Thursday, April 26, 2007


Tony Jones has recently posted about a presentation he did at Wheaton. His presentation elucidated his position on orthodoxy. Jones purports that orthodoxy is an event, not something static and established. People come together at different times and establish what they believe to be orthodox.

I find the entire concept interesting, and challenging. We are constantly claiming orthodoxy in our beliefs as if they are tried and true, grounded and never to be moved. We act as though our creedal formulations of beliefs are so well established that they are without need of adaptation or updating.

If we view orthodoxy not as an established set of rules, but rather as a fluid dynamic process, what is orthodox today, and who is to decide? What determines right belief?

I think theology like all other forms of art and science must be ever evolving. If you stop growing your dead.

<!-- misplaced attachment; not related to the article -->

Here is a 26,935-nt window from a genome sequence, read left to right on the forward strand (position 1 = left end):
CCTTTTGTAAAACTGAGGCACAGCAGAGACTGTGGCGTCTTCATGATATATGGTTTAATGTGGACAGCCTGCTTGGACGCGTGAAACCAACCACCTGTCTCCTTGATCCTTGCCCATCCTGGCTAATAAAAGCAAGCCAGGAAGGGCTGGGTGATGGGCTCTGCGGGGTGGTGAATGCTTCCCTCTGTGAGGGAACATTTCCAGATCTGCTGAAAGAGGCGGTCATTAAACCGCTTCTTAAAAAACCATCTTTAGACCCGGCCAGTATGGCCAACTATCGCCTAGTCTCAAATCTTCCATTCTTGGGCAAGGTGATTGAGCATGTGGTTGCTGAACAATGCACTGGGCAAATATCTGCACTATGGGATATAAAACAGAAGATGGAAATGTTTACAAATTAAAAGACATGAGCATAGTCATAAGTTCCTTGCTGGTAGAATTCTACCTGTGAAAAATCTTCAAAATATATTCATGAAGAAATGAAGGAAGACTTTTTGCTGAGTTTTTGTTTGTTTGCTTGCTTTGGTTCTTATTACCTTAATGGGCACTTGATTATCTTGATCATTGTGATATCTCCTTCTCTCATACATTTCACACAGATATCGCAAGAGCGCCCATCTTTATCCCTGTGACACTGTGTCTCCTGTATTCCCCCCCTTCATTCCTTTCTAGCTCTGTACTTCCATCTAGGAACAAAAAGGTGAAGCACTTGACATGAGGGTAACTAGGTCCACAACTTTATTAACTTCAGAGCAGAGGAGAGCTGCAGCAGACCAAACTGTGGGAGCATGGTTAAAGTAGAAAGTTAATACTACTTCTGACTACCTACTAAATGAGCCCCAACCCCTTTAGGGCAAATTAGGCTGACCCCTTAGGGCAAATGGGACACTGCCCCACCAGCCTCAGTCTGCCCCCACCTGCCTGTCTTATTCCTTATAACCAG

steven said...

This is a very interesting concept. Nestorius was seen as orthodox with in his own group, while the Chalcedon thought of themselves as Orthodox, same with the Alexandrians. It appears that Orthodoxy many times is determined by the one who holds earthly power. I am unsure why all these views could not be seen as a theological conversation that scripture does not fully explain.

I like Tony's view here, but we would have to hold to the simple truths of Jesus, explained to us in scripture (if there is such a thing). At least that is where I stand at this point.


steven said...

"The ancient Persian church was the only one to espouse the cause of Nestorius; as a result it lost communion with the rest of Christendom. The head of the church, called the patriarch of the East. The church has relations with some Jacobites and some Anglicans; in 1994 the Nestorian and Roman Catholic churches signed a declaration recognizing the legitimacy of each other's theological positions. Among the Nestorians lives a community in communion with the pope, known as Chaldean Catholics. They have rite and practices in common with the Nestorians, but have had a separate church organization since the 16th cent. "

It seems to me that this shows us that Orthodoxy is fluid and it does change when our questions change. It also shows us that we are fully human and our knowledge is limited (as well as our understanding). Orthodoxy must change, the question is how, and who sets the orthodoxy?